Bacteria are microscopic, single-celled organisms. They are among the earliest known life forms on earth. There are thousands of different kinds of bacteria, and they live in every conceivable environment worldwide.

Only a few kinds of bacteria cause disease, and these are referred to as pathogens. Colonisation describes when bacteria grow on body sites exposed to the environment without causing any infection. This is a normal process and is not pathological.

Bacteria can cause disease by producing harmful substances (toxins), invading tissues, or doing both. Some bacteria can trigger inflammation that may affect the heart, nervous system, kidneys, or gastrointestinal tract. Other bacteria, for example, Helicobacter pylori, can increase the risk of developing cancer.

Bacteria can be classified in a number of different ways, including:

  • Genus
  • Shape
  • Staining characteristics
  • Oxygen requirement

Classification by genus

Bacteria, like other living things, are classified by genus (based on having one or several similar characteristics) and, within the genus, by species.

Their scientific name is genus followed by species (for example, Clostridium botulinum). Within a species, there may be different types, called strains. Strains differ in genetic makeup and chemical components. Sometimes certain drugs and vaccines are effective only against certain strains.

Classification by shape

All bacteria may be classified according to their shape. The main types are spheres (cocci), rods (bacilli), spirals (spirochetes), and comma-shaped (vibrio).

Classification by staining

Bacteria may be classified by the colour they turn after certain chemicals (stains) are applied to them.

Gram staining is a commonly used staining process. Bacteria that stain blue are referred to as being Gram-positive, while those that stain red are referred to as being Gram-negative. Gram-positive and gram-negative bacteria stain differently because their cell walls are different. They also cause different types of infections, and different types of antibiotics are effective against them.


Other staining techniques include the endospore stain (to identify endospore-forming bacteria), the acid-fast stain (to discriminate Mycobacterium species from other bacteria), a metachromatic stain to identify phosphate storage granules, and the capsule stain (to identify encapsulated bacteria).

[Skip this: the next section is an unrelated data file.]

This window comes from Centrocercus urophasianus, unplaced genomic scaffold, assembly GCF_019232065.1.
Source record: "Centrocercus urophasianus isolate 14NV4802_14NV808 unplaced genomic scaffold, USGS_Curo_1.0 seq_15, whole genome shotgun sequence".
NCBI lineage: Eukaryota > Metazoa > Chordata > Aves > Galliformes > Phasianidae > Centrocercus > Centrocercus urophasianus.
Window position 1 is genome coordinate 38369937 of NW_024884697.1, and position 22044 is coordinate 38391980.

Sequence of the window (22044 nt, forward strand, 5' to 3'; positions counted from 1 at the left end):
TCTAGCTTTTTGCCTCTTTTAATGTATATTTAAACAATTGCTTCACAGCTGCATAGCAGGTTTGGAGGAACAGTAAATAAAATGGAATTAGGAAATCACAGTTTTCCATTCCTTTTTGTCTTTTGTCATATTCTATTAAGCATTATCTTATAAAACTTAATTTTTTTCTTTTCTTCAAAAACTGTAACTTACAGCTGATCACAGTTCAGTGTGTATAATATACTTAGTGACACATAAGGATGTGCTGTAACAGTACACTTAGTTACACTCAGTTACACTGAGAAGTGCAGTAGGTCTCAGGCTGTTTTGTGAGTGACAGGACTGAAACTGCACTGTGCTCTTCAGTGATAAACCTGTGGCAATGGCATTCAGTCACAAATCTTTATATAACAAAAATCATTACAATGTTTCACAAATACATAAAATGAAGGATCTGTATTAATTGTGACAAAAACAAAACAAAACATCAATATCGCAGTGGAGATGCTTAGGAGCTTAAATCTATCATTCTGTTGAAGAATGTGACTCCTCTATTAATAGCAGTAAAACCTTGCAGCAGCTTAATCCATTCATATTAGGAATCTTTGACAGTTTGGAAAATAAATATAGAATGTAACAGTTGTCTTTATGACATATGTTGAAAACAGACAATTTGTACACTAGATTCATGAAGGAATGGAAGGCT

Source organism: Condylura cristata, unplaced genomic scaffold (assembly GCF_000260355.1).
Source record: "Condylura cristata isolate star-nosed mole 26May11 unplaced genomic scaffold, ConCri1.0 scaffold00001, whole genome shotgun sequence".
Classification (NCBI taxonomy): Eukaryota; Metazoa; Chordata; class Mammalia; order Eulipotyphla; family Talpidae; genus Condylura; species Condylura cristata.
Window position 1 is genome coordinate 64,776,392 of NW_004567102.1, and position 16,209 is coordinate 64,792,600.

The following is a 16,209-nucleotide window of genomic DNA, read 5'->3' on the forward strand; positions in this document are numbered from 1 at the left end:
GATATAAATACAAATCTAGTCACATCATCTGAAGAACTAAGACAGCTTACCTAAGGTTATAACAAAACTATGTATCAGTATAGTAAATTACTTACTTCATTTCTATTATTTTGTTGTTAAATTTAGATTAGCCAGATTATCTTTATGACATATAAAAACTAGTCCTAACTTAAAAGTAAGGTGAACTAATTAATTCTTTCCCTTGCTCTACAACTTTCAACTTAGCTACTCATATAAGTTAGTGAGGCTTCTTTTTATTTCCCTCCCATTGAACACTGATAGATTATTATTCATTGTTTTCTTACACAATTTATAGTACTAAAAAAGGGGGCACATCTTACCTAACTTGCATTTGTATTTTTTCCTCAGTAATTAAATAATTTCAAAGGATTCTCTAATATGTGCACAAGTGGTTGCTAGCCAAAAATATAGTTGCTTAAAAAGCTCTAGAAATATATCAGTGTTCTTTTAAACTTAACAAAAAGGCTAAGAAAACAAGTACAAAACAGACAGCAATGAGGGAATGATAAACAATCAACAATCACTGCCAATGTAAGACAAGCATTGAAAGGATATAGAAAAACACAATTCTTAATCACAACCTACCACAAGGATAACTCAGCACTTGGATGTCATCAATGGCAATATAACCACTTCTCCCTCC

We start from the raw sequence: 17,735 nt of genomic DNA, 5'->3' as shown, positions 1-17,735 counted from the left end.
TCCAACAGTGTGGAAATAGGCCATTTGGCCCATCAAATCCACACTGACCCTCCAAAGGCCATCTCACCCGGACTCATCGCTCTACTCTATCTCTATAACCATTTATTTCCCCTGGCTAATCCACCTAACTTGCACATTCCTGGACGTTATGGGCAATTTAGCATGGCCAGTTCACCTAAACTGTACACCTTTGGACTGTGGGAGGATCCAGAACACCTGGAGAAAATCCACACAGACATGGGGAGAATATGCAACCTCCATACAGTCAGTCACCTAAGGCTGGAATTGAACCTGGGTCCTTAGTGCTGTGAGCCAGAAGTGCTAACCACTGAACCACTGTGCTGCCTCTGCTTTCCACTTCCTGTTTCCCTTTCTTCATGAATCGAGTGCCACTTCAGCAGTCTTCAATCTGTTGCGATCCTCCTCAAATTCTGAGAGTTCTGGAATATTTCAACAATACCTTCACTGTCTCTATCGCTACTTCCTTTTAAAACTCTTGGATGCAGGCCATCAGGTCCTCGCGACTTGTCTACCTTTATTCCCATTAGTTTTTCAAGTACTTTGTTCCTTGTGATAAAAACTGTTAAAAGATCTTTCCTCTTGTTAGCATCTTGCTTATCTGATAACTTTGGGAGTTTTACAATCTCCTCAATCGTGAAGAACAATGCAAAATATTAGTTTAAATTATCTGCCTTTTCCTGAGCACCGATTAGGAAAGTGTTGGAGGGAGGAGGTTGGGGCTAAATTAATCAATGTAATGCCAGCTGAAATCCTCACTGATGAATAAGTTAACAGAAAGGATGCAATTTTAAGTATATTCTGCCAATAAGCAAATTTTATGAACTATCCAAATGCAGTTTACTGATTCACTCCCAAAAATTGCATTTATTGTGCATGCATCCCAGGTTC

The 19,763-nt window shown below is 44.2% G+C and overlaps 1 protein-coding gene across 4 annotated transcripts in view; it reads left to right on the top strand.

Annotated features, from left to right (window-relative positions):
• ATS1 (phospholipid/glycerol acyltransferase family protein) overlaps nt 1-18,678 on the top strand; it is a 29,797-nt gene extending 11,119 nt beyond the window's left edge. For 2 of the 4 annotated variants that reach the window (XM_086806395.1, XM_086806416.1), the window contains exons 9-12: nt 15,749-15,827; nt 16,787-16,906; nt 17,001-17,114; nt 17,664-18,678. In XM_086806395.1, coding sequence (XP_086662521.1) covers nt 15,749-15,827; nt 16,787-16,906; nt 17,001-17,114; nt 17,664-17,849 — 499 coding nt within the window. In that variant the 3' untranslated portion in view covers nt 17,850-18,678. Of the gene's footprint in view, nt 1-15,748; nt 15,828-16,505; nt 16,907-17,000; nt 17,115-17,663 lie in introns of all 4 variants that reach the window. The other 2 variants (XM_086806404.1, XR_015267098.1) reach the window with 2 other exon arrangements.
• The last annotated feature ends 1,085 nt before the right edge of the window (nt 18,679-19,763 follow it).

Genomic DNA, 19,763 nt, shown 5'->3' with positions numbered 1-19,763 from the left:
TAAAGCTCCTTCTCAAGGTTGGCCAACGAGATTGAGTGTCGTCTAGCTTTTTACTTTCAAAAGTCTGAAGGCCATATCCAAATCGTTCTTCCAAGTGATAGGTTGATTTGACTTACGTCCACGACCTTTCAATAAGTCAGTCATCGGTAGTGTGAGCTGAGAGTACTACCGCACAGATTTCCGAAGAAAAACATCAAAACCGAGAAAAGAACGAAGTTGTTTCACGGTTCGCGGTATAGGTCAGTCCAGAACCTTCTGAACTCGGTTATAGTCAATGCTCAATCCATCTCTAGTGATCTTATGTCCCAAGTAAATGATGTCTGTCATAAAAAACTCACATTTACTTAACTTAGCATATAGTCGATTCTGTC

Bacteria are very commonly classified using a combination of their shape and Gram-staining characteristics. The following table summarises some bacteria commonly classified this way:

Type of bacteriaNotable examples
Gram-negative cocciNeisseria meningitidis
Neisseria gonorrhoeae
Gram-positive cocciStaphylococcus aureus
Staphylococcus epidermidis
Streptococcus pneumoniae
Streptococcus pyogenes

Gram-negative bacilliEscherichia coli
Salmonella spp.
Legionella spp.

Gram-positive bacilliClostridium tetani
Clostridium botulinum
Bacillus anthracis
Listeria monocytogenes

Classification by oxygen requirements


Bacteria are also classified by whether they need oxygen to live and grow.

  • Obligate aerobic bacteria are bacteria that require oxygen to grow
  • Obligate anaerobic bacteria are bacteria that live and grow in the absence of oxygen
  • Facultative anaerobic bacteria make ATP via aerobic respiration and are also capable of switching to fermentation
  • Micro-aerophilic bacteria are bacteria that require oxygen to survive but require environments containing lower levels of oxygen than are present in the atmosphere.

The following table gives notable examples of each of these types of bacteria:

Type of bacteriaNotable examples
Facultative anaerobeStaphylococcus spp.
Streptococcus spp.
Escherichia coli
Listeria spp.
Obligate aerobeMycobacterium tuberculosis
Pseudomonas aeruginosa
Bacillus spp.
Obligate anaerobeBacteroides spp.
Clostridium spp.
Treponema spp.
Actinomyces spp.
Micro-aerophileCampylobacter jejuni
Helicobacter pylori

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Thank you to the joint editorial team of for this article.